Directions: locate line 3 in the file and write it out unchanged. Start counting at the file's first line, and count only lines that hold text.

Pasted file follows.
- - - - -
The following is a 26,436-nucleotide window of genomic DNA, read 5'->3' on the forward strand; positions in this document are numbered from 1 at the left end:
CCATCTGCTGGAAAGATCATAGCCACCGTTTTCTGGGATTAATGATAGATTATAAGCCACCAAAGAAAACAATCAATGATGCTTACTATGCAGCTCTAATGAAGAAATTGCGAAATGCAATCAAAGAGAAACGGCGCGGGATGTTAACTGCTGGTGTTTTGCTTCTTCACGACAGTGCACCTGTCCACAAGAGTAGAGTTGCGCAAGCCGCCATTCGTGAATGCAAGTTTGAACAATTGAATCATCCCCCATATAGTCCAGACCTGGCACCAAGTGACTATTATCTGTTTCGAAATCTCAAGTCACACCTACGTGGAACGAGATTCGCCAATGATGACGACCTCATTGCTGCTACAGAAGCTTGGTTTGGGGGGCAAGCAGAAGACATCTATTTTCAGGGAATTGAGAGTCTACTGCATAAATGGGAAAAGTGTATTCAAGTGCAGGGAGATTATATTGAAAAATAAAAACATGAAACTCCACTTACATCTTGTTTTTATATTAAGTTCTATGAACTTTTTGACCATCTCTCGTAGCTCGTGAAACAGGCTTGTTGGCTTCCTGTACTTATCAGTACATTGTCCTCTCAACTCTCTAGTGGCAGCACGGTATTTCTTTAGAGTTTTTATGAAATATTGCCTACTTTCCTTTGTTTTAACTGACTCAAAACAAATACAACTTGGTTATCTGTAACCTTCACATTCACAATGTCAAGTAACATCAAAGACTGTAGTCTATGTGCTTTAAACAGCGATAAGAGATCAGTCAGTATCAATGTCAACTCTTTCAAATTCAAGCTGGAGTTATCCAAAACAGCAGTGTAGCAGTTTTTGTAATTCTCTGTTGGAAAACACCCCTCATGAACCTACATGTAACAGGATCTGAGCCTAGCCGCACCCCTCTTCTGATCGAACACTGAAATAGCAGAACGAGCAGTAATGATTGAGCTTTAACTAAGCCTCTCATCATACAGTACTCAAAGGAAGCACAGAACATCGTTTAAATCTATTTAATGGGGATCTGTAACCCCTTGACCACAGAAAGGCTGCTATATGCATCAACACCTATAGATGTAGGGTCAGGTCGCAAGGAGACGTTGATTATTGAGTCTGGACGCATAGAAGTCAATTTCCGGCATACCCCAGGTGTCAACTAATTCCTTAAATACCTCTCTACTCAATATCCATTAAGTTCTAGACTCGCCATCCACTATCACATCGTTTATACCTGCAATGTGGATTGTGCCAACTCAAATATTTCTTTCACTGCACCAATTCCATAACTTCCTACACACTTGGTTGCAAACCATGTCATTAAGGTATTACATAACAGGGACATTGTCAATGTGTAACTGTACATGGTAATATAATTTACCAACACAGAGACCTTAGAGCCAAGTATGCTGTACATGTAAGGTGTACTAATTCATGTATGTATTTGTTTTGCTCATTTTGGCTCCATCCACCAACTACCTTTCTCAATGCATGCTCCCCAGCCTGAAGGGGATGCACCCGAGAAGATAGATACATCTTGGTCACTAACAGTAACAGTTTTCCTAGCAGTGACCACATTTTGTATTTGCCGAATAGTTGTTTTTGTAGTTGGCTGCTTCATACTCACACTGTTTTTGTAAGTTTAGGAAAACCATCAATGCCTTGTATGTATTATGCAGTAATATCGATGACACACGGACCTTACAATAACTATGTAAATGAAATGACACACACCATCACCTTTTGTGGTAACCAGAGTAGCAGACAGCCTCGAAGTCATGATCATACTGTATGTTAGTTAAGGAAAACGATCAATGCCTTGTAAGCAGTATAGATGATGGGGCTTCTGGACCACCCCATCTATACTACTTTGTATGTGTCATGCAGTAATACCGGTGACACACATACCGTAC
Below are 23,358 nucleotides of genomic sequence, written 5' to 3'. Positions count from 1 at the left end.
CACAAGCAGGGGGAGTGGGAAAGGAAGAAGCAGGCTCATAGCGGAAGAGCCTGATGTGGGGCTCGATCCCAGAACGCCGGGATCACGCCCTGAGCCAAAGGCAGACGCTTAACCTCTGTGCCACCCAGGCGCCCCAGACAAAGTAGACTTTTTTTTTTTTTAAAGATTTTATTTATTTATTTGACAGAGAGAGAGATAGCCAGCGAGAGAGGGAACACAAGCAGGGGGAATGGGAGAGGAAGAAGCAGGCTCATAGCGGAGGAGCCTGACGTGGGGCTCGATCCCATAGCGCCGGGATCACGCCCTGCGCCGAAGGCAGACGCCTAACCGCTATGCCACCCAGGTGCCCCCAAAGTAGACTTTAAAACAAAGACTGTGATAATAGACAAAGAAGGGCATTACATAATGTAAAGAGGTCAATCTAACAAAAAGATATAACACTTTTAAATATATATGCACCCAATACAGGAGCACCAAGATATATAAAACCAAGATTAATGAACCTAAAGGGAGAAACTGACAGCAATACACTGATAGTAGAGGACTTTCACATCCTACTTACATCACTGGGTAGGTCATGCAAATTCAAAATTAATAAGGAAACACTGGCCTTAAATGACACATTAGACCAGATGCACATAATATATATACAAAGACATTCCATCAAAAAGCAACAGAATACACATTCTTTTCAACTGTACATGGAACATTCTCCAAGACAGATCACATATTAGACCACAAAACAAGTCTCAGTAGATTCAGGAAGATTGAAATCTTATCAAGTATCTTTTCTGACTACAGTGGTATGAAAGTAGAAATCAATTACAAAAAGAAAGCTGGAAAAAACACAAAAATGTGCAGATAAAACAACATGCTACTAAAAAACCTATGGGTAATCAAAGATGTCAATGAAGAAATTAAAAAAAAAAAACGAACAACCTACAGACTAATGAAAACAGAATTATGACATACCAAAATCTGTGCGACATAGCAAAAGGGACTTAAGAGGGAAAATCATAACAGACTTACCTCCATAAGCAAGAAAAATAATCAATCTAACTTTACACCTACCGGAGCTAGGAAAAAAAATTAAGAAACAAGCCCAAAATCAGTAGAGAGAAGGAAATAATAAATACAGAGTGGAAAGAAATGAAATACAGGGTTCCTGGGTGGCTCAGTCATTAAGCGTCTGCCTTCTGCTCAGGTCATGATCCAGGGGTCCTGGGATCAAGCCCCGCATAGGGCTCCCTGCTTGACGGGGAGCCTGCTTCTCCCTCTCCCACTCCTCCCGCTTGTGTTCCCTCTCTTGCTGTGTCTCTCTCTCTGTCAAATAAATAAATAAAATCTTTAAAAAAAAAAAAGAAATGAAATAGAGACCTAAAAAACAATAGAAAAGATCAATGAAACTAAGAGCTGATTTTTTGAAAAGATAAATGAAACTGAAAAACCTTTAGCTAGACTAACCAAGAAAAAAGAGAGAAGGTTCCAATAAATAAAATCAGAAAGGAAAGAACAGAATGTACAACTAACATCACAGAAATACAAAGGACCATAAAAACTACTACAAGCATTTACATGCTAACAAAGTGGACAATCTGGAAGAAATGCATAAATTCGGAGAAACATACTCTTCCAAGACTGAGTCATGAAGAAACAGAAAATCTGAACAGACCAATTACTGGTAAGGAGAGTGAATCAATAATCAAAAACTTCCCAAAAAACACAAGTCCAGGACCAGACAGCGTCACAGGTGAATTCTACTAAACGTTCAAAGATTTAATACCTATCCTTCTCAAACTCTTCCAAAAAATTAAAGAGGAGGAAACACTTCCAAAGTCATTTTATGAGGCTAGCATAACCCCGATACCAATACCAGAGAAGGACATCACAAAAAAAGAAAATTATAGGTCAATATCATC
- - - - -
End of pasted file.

Below are 23,358 nucleotides of genomic sequence, written 5' to 3'. Positions count from 1 at the left end.